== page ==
The youth grow up to become the people they despised

By Gavin

I have been following all the uproar from the disappointed remainers in England who have been protesting, throwing tantrums and showing general discontent at a successful democratic process. What struck me as most absurd was the vocalised belief that the older people have stolen their future, and their needs have been overridden, despite the fact that a democratic process was followed. If they had won they would be jubilant and praising democracy for giving people a say etc – yawn.

But here is the rub that the moaning-youth are blissfully unaware of. The youthful activists and protesters who despise older people will one day be them. They will, in fact, become the very people they despise.

Let’s take a local example: Phill Goff. He started out as a long-haired anti-Vietnam War protester spitting at soldiers returning from Vietnam and riding his Norton motorcycle. Supporting all the right causes: Labour party member, socialist and anti-capitalist, socialist union organiser for the Insurance Workers’ Union and political studies lecturer at Victoria University.
CC001820160706Supporting all the right causes, he was elected to Parliament in 1984 in the Lange landslide to get rid of Muldoon. He then changed tack somewhat to championing Rogernomics, even being involved in introducing university fees – not that the MSM would mention that when Andrew Little was banging on about free education, just recently.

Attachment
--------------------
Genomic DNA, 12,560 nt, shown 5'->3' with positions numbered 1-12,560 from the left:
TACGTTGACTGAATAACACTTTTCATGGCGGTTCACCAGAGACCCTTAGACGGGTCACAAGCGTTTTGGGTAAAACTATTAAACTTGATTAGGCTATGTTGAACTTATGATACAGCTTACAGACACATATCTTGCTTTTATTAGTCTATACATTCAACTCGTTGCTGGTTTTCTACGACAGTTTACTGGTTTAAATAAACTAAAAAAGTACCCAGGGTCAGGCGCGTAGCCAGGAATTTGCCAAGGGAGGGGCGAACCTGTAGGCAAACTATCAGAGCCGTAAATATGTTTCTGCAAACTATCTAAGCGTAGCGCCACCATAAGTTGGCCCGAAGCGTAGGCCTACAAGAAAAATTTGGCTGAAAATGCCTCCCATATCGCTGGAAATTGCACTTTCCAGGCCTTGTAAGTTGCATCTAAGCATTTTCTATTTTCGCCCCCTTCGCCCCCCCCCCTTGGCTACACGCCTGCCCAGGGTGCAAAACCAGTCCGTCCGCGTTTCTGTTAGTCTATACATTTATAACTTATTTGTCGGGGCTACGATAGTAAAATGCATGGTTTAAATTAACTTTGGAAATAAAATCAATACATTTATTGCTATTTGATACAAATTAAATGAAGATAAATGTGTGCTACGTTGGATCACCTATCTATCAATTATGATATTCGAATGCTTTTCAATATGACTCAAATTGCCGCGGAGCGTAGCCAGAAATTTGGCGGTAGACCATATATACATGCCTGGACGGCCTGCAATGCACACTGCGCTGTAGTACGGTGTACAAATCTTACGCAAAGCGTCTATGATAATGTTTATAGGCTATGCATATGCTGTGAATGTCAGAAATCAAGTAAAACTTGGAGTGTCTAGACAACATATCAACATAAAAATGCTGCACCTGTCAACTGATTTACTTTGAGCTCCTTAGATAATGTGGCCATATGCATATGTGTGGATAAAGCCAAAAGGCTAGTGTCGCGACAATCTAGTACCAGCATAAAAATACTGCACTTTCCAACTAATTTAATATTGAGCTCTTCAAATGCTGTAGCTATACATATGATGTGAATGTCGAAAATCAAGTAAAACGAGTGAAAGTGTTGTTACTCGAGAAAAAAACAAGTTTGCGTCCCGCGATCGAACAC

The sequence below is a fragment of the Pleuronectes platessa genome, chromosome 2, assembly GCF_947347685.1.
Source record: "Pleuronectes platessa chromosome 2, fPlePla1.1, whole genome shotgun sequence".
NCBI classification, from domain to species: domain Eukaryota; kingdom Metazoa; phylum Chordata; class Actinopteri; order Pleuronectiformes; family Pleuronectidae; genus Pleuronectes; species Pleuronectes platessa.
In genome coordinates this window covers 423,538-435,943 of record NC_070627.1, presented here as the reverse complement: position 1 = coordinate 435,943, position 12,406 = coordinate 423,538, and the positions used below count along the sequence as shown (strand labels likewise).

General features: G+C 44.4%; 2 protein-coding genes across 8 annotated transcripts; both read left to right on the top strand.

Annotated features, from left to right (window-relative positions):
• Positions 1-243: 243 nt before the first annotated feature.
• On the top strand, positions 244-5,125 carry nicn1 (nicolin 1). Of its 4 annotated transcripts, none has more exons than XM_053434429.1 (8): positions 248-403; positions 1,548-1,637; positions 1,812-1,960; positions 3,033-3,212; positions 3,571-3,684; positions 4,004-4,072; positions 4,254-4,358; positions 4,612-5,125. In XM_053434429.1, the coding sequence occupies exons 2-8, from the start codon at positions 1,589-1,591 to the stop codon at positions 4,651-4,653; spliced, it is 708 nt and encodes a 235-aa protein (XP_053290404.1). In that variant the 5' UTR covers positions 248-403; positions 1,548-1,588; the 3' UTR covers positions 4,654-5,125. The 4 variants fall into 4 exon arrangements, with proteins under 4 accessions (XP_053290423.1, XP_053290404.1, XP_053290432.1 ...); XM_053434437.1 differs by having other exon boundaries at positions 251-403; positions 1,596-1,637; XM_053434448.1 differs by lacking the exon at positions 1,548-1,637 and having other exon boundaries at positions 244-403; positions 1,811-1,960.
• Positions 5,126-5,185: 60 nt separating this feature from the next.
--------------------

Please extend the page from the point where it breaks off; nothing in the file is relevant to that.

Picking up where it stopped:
It was even rumoured that he considered joining the Act Party in the 1990s.

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Then we move to the Clark era and Mr Goff holding hands in solidarity with Yasser Arafat. This rather shady character held power for nearly 30 years by removing his enemies, permanently. I was in Israel when he refused to sign the peace accords in 2000 and become the first president of the Palestinian state. He turned that down as it is easier to keep fighting and throwing rocks than build the infrastructure of a healthy state. But, Goff was there is full support. The anti-war protester had become Minister of Defence.

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Then there was the signing of the China FTA by Goff as well. He is so special he gets to support the TPP because he worked on it – LOL.

After the Clark era we have the legendary Swiss ball affair and the MP resigning and being whisked out of the county before the brown stuff hit the fan. Again, Goff was doing his best to keep it out of the media and the public interest.

Then we finally come to the chosen one for the Auckland mayoralty in the twilight of his career, being supported by the media party as a replacement for Len Brown.